Before set theory, which led to a “modern” notion of function as being an abstract set of ordered pairs (the graph of the function), mathematicians thought of a function as being some kind of formula: a procedure or recipe. Just as the derivative might, in a parallel universe, have come to be officially defined through infinitesimals, if only our conceptualization of the number line had taken an alternative route, could not differentiation, in yet another parallel universe, have been defined through applying algebraic operations to a convenient class of “known functions”, and only extended to larger classes of functions later, if and when required? After all, we can add rational numbers before we learn to add real numbers... So, I do not have a principled objection to Colignatus’s approach. Whether or not it would work in the class-room is not for me to judge, but it seems to me that there is a lot of sense, in imitating the historical development of mathematics as one passes through subsequent phases of teaching mathematics to children and young adults. I am reminded of philosopher and historian of mathematics Imre Lakatos' studies of the history of the calculus, in which he argues that it is largely by historical coincidence that our present-day “official” calculus took on the form it did. Some famous elementary mistakes by Cauchy and others were not mistakes if seen in the light of the then insufficiently formalized notions of number and function; they would have been correct theorems (according to Lakatos) if history had embraced non-standard calculus before standard, in other words, had formalized those notions differently. I have been brain-washed by my mathematics education to think that mathematics is about sets, but younger mathematicians tell me that this is limiting my imagination. It's about categories. I wonder if present day barriers in mathematical physics to establishing some clearly fruitful structural categories (speaking loosely) are merely an indication that wanting to see everything as a set is starting to be a hindrance, not a help? We need a formalism which legitimizes the formal manipulations which give the right answers (in physics, we have nature as ultimate authority). We need freedom from contradictions and inclusion of existing formalisms.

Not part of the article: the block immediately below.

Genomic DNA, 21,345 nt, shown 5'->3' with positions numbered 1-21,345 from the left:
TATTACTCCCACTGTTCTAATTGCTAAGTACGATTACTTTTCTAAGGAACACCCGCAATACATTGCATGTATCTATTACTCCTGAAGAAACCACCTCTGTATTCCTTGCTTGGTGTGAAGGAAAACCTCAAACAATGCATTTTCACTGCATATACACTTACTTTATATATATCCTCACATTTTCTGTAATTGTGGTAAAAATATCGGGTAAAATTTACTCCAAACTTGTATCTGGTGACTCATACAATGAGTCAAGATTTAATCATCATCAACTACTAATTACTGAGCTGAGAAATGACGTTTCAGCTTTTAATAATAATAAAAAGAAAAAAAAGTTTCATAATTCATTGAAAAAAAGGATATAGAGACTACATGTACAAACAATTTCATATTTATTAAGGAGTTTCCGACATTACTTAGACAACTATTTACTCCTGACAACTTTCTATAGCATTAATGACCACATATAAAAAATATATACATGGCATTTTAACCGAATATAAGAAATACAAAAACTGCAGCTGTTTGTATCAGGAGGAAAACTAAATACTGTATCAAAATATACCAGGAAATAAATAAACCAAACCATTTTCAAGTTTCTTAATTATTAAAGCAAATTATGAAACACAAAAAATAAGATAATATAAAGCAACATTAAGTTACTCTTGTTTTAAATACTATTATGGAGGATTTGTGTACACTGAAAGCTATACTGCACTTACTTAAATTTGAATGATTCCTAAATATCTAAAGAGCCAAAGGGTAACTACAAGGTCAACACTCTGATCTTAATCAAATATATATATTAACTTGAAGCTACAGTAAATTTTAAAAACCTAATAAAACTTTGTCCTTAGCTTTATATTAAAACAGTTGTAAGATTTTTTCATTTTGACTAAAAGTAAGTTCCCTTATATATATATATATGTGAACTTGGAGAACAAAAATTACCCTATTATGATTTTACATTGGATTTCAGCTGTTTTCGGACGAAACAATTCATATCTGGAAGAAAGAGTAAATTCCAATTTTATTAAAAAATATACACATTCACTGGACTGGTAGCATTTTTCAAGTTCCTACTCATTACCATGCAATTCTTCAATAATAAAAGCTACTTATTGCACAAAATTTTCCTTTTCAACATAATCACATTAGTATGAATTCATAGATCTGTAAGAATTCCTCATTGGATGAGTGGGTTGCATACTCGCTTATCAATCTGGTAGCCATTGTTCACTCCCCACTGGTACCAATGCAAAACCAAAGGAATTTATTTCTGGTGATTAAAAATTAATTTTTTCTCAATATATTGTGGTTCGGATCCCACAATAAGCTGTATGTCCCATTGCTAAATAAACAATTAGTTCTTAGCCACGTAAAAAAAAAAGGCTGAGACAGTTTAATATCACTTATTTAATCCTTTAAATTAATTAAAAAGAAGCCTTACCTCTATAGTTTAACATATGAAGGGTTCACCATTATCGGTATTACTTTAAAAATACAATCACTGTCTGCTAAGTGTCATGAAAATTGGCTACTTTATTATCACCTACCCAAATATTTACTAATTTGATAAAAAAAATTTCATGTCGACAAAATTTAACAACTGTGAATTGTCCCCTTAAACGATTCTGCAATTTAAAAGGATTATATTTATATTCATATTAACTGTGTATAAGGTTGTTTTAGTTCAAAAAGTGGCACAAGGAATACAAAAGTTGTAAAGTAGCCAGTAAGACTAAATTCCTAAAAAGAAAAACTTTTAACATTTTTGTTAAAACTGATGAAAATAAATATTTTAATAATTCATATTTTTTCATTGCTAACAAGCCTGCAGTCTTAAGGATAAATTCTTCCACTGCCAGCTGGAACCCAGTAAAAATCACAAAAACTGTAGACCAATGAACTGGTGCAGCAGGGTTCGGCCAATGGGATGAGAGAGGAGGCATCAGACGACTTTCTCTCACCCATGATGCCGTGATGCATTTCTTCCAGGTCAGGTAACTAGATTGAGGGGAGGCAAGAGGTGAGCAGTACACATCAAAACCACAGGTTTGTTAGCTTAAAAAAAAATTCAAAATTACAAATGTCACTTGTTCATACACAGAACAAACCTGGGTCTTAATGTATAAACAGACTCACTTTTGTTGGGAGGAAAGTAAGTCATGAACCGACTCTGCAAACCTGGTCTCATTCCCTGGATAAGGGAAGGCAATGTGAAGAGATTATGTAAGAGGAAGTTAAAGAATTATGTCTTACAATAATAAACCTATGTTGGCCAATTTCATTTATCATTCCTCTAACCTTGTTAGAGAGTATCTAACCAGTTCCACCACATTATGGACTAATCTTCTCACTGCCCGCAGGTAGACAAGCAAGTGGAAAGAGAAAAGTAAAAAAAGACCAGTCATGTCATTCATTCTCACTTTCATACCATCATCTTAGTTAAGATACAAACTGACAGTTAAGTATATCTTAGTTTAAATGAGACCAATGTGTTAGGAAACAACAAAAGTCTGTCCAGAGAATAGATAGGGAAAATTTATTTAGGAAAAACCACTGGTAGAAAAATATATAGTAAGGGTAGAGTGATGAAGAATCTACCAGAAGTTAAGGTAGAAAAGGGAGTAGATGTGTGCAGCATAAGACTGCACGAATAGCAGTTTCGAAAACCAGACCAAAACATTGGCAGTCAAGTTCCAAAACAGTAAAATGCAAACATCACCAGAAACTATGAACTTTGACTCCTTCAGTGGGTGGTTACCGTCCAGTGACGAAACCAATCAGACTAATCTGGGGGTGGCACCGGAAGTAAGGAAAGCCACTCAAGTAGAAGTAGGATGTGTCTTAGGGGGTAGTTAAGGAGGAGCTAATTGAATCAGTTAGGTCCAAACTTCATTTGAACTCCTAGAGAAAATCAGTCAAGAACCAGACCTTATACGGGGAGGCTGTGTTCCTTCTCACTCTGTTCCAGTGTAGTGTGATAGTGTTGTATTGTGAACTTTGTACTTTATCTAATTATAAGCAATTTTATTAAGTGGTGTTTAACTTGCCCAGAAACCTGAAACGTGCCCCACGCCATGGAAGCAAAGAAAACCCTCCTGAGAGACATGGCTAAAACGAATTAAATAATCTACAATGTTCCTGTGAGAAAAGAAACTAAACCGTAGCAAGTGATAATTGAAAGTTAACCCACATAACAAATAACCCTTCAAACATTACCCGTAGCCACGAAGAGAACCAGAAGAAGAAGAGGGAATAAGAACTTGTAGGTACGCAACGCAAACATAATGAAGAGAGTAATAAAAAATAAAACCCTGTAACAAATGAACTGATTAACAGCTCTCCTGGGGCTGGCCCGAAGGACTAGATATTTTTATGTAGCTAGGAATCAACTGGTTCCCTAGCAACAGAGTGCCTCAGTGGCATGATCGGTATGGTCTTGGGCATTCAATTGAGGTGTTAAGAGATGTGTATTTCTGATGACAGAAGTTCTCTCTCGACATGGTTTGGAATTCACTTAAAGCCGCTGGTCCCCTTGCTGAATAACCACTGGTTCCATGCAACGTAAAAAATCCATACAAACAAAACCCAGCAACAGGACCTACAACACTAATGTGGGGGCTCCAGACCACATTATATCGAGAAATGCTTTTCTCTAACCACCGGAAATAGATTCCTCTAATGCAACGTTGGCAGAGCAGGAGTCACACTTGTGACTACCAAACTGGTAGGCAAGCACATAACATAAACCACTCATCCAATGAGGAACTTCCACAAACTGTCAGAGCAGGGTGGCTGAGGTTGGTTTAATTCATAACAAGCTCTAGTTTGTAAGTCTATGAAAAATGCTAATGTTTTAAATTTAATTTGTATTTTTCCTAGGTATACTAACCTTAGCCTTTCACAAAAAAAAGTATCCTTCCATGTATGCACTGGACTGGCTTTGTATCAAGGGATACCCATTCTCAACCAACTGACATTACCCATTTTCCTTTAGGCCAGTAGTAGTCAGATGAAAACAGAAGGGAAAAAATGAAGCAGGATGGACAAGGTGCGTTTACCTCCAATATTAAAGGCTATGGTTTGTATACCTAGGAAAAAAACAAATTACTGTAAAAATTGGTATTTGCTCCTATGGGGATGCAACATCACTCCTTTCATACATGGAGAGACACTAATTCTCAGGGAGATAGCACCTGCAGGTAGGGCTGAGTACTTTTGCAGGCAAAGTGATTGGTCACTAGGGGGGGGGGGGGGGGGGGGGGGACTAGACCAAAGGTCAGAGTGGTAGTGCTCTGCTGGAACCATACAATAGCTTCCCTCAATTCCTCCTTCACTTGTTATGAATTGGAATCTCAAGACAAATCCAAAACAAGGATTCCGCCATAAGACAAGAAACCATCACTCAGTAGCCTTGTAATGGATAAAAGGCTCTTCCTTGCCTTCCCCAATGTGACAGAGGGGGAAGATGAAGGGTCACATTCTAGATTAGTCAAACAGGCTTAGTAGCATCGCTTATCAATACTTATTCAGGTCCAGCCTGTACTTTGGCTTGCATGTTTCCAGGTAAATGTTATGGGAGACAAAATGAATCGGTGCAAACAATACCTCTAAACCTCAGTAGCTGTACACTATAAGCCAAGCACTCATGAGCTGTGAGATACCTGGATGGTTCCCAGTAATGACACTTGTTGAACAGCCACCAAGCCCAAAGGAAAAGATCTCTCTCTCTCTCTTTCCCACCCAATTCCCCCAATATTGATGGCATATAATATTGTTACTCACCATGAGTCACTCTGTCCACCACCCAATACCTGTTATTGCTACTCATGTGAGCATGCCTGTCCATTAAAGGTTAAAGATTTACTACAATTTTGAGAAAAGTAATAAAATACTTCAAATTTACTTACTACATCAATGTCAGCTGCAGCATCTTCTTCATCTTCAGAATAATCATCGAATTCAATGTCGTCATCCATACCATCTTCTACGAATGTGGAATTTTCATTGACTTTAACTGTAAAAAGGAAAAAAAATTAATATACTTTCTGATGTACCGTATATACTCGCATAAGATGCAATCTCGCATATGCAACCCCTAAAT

Could history have managed - for quite a while longer - with restricting calculus to what can be got with algebra and geometry alone? That might only be a fantasy, but still I find it an interesting fantasy. One thing I do object to in standard high school mathematics education is its tendency to adhere slavishly to the dogma of the day, which leads to a conservatism and dogmatism concerning how mathematics has to be done on the part of cautious souls. Die Wissenschaft von Heute is das Irrtum von Morgen. Mathematicians tend to think their discipline is immune to this phenomenon. That, if anything, is the culture of mathematics which I think is wrong in high school teaching. In my experience we learn by mistakes, we need to learn to discard ideas as we grow out of them, in mathematics as elsewhere. And mathematics is wonderfully alive and growing dynamically today … it is not frozen and engraved on tablets of stone. This is what is wrong in present day school mathematics education: no sense of wonder, no amazement, no notion that mathematics is a living part of living science. Just a tool to calculate how many rolls of wall-paper to buy when furnishing a new apartment. A necessary nuisance for future entrepreneurs and managers in the kennis, kunde, kassa society. (This is the present Dutch government’s sickening slogan on science policy: knowledge, skills, cash. No wonder the country is going through a crisis of identity). Thomas’ book could give school children a bit of that wonder back again, through his own reinvention of elementary calculus.